1949 VELOCETTE KTT BACKGROUND Velocette was an early pioneer of advanced overhead cam (OHC) engine designs. Designed by Percy & Eugene Goodman (sons of the owner of Velocette, John Goodman), all OHCs were designated K-series. The “K” was for “kam”, the German word for “cam”, meaning overhead cam. OHC designs in the 1920s were almost unheard of, as most 4-stroke engines were side-valve (flathead) designs, and only a few were OHV. These advanced engines helped a small manufacturer like Velocette stand out against the giants of the industry. The earliest K-series bikes were race machines whose development led to street bikes, the first being the KSS. However, that overhead cam was driven by an exotic shaft-drive system with bevel gears at both ends, and it was slow, difficult and expensive to build, requiring hand-assembly by highly-skilled craftsmen. This slowed production to a crawl and drove up costs. In the end, the long-term answer was the abandonment of the K-series OHC bikes in favor of the simpler, cheaper-to-build OHV M-series bikes, which ended up being Velocette’s biggest sellers.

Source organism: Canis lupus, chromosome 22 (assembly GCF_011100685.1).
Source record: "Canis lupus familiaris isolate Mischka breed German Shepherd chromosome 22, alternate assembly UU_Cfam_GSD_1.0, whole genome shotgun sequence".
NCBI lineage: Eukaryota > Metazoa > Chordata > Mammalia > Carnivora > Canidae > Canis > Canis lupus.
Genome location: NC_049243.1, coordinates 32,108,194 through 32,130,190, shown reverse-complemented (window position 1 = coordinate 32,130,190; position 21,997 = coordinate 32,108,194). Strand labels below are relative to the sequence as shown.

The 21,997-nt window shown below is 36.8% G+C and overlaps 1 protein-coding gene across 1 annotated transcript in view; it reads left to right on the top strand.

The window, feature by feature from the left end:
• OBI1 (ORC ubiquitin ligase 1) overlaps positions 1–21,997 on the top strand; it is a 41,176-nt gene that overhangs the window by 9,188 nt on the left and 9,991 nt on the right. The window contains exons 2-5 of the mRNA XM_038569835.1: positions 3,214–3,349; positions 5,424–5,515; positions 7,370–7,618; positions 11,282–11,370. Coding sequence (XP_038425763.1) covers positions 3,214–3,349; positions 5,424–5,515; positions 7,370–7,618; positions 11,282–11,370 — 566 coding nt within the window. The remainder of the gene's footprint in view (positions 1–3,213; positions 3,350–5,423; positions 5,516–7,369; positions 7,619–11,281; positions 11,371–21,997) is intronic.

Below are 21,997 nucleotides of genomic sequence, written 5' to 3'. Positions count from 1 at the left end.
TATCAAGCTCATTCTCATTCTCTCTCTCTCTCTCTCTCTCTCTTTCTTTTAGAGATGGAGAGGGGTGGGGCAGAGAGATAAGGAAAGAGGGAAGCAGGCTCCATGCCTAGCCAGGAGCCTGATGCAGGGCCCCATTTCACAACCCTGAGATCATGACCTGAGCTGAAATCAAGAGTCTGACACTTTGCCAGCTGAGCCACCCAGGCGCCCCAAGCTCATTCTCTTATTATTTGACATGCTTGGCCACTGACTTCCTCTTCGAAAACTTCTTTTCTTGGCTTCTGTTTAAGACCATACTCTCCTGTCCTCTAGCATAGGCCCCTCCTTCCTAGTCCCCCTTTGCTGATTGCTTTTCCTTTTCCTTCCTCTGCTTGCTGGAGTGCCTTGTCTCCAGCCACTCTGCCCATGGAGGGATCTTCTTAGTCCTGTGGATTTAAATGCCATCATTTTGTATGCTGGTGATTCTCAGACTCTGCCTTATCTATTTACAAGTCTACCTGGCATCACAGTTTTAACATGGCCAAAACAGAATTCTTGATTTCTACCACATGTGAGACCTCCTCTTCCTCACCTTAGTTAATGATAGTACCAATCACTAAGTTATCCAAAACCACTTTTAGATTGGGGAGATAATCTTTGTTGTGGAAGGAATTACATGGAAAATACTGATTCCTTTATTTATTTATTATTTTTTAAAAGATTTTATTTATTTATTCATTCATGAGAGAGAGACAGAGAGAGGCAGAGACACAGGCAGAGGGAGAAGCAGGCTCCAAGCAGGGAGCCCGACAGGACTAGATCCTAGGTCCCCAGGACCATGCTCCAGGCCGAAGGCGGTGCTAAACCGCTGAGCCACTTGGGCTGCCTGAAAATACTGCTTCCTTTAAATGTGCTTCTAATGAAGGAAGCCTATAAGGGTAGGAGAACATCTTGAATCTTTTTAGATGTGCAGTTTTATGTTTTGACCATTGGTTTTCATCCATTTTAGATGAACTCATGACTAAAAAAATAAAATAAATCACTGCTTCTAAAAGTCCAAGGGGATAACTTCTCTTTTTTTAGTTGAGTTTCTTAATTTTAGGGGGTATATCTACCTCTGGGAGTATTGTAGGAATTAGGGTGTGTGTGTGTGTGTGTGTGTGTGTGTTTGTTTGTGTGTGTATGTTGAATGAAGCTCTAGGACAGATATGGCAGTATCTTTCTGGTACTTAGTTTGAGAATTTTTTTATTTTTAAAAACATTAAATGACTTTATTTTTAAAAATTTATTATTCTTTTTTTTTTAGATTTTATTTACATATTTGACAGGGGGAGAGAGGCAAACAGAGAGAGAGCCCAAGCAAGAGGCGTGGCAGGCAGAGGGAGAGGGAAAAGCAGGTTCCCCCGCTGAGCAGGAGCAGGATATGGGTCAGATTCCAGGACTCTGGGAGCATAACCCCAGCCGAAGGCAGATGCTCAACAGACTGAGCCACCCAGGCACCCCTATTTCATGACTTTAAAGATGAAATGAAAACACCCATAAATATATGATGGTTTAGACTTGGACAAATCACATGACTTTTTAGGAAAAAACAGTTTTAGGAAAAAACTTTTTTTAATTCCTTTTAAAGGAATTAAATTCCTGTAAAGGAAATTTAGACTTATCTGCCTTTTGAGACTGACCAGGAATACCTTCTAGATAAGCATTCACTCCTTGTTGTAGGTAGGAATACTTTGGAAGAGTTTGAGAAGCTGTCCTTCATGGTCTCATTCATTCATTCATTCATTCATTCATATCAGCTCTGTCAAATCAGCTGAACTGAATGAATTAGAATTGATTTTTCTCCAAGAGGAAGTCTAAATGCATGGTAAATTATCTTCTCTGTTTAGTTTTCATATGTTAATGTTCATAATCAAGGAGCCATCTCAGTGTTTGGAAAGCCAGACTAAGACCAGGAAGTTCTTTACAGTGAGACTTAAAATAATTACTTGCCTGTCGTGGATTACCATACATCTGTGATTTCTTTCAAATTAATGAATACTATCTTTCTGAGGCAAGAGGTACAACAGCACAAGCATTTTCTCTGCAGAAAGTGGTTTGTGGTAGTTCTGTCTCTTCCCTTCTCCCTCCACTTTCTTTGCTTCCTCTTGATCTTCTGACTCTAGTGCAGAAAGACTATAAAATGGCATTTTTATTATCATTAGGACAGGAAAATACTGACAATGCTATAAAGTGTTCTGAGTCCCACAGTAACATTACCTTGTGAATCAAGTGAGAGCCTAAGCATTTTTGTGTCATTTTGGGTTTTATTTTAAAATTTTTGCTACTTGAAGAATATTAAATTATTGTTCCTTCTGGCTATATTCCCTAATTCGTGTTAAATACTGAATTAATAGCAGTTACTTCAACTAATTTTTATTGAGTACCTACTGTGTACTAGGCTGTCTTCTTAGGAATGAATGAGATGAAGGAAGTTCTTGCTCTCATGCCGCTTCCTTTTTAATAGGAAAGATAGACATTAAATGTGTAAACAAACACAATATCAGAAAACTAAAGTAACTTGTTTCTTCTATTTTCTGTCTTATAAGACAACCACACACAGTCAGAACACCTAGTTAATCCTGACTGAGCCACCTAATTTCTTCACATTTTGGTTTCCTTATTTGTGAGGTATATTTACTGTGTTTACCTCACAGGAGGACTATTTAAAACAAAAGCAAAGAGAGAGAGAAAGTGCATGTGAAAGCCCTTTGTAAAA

KTT’s DISTINGUISHED CAREER
The Velocette KTT has earned many distinctions, not the least of which being the first motorcycle ever to employ a positive-stop sequential foot-shifted gearbox. We don’t even think about it today, but that ‘one-down, four-up’ move you’ve done a million times didn’t exist prior to this bike. Above, you can see that long housing rising up and back from the crankshaft, that’s covering the chain that drives the Lucas magneto. It’s also a great shot of the shaft-drive for the OHC. Notice the fully-enclosed top end. Previous KTTs had exposed valve springs (hairpin springs) in an iron head and cylinder. These later Mk III KTTs used a heavily-finned all-alloy top end that fully-enclosed the valve gear.